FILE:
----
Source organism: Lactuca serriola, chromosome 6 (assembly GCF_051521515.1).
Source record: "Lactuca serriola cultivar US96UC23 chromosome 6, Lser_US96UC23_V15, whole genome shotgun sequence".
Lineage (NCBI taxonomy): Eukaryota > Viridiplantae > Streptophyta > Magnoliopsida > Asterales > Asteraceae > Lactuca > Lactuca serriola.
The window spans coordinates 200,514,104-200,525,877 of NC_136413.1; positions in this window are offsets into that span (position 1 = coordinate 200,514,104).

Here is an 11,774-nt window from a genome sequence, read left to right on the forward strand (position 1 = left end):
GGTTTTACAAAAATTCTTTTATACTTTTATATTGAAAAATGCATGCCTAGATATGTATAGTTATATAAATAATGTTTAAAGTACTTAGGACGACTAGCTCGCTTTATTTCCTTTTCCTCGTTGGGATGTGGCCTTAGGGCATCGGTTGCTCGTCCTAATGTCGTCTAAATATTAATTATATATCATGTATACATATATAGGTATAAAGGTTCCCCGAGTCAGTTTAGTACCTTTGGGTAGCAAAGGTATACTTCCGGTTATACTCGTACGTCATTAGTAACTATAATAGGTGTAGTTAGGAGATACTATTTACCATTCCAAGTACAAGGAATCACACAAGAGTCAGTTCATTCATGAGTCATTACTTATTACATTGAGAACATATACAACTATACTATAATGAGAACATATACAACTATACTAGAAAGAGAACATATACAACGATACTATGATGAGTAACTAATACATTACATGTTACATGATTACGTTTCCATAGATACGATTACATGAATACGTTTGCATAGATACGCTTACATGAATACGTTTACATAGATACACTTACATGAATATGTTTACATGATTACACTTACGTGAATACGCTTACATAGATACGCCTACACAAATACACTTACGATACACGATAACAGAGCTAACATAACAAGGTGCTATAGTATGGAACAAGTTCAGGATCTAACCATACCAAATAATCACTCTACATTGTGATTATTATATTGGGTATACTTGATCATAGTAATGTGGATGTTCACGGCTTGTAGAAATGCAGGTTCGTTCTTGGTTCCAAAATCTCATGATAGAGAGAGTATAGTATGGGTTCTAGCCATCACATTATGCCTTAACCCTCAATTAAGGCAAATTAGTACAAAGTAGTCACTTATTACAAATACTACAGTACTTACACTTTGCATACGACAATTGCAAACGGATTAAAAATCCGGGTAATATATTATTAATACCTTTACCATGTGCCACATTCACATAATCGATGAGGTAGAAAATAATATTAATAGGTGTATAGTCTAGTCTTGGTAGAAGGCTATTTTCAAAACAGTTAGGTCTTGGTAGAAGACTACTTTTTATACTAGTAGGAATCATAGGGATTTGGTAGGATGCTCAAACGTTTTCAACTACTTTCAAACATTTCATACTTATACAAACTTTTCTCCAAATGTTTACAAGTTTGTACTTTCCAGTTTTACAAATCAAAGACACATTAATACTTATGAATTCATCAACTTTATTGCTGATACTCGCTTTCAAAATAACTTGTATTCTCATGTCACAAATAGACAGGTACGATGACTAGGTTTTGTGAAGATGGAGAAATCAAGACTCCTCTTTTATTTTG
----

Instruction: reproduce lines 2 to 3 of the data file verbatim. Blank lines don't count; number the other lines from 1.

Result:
Source record: "Lactuca serriola cultivar US96UC23 chromosome 6, Lser_US96UC23_V15, whole genome shotgun sequence".
Lineage (NCBI taxonomy): Eukaryota > Viridiplantae > Streptophyta > Magnoliopsida > Asterales > Asteraceae > Lactuca > Lactuca serriola.